I wrote a post a couple of months ago about how I’d dusted off the old 35mm Canon I’d found in a charity shop a few years back. The more I used it, the more it started to fail, making me realise I was beginning to waste money on a pointless venture. It costs about £20 to buy some film and get it developed and scanned, and my last attempt gave me about 6 usable pictures out of a roll of 36. The shutter was sticking and it was because the vintage (90’s) camera had a light seal that was turning to mush – causing the shutter blades to stick together when taking a picture – and the problem was getting progressively worse. A quick Google showed me that this was a common problem with this range of Canons, and also pointed me in the direction of an ultra-cheap fix, but only if you were feeling brave enough to risk breaking it completely.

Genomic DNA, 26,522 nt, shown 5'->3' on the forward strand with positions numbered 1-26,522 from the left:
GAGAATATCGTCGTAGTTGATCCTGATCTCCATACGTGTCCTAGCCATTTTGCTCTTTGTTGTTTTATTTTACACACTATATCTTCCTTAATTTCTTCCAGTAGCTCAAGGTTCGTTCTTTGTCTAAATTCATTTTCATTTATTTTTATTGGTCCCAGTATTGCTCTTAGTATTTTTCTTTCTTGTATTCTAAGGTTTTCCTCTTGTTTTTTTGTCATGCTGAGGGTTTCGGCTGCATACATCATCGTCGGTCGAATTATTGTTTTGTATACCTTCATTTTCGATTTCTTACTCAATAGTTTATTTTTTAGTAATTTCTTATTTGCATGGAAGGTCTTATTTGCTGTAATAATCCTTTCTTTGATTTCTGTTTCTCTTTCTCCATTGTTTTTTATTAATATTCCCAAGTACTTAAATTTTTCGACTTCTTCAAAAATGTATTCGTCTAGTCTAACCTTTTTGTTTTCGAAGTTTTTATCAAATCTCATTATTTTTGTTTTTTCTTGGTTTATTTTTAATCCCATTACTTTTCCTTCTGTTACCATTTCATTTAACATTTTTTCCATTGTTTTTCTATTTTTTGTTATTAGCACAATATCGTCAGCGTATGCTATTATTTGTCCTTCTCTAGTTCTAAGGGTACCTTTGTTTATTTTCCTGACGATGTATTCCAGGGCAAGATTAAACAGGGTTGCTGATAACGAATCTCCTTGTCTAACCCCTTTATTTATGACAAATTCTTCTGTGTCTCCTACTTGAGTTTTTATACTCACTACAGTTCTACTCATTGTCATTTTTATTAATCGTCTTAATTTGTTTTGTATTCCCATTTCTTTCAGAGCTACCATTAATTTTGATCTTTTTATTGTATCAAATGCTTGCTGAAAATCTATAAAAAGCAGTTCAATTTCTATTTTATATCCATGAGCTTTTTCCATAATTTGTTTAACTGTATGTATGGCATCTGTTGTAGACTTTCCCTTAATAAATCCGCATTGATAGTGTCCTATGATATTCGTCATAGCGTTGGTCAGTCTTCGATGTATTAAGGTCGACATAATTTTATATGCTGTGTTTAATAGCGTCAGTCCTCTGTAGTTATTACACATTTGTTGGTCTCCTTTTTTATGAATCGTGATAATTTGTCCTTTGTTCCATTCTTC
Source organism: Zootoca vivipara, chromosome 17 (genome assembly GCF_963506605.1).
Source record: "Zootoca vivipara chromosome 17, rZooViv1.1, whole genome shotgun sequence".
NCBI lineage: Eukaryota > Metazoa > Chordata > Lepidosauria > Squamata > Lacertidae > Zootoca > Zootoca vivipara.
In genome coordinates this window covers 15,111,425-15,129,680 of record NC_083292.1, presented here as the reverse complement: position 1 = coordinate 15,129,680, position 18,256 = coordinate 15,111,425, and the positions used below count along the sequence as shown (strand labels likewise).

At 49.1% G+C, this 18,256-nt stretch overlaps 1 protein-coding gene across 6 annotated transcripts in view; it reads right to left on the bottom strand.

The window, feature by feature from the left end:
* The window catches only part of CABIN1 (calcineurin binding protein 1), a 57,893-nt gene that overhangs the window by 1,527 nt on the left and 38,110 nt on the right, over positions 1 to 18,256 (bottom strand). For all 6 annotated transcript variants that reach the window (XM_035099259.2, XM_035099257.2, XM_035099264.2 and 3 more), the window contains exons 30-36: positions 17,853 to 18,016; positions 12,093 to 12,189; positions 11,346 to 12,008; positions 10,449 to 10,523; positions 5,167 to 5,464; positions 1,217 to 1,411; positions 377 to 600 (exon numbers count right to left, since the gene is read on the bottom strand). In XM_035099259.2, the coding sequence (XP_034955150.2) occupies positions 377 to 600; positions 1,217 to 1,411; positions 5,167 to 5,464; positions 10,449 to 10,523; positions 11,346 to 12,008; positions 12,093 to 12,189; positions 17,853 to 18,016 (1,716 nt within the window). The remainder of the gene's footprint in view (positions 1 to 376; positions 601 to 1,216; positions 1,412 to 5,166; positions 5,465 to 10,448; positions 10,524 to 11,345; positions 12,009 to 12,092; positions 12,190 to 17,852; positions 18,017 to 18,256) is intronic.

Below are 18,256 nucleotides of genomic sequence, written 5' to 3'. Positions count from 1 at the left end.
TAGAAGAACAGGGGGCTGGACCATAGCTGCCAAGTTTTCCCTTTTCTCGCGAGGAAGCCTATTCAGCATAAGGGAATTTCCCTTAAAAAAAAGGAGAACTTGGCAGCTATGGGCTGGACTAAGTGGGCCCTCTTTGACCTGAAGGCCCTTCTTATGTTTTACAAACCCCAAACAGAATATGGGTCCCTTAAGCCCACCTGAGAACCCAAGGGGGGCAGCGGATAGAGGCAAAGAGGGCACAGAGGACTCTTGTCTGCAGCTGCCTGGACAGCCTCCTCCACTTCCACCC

Seeing as the old camera only cost me a tenner, I thought I’d give it a punt. The fix involved cutting out loads of little strips of thick paper and scraping them along the little recess where the shutter disappears into when you take a photo to fish out all the black goo that used to be a seal. It took me hours and literally hundreds of strips of paper before the goo had disappeared completely. I then had to turn my attention to the delicate shutter curtains with a some alcoholic cleaning fluid and a pile of cotton buds. Finally the old canon was clear of goo and I was ready to risk another roll of expensive Ilford Black and White Film (ISO 125).
It seems that my ghetto-maintenance was a success, the roll of 35mm film returned 36 exposures, of which 31 were usable; the other 5 had failed due to the dodgy photographer!
Cheers for looking,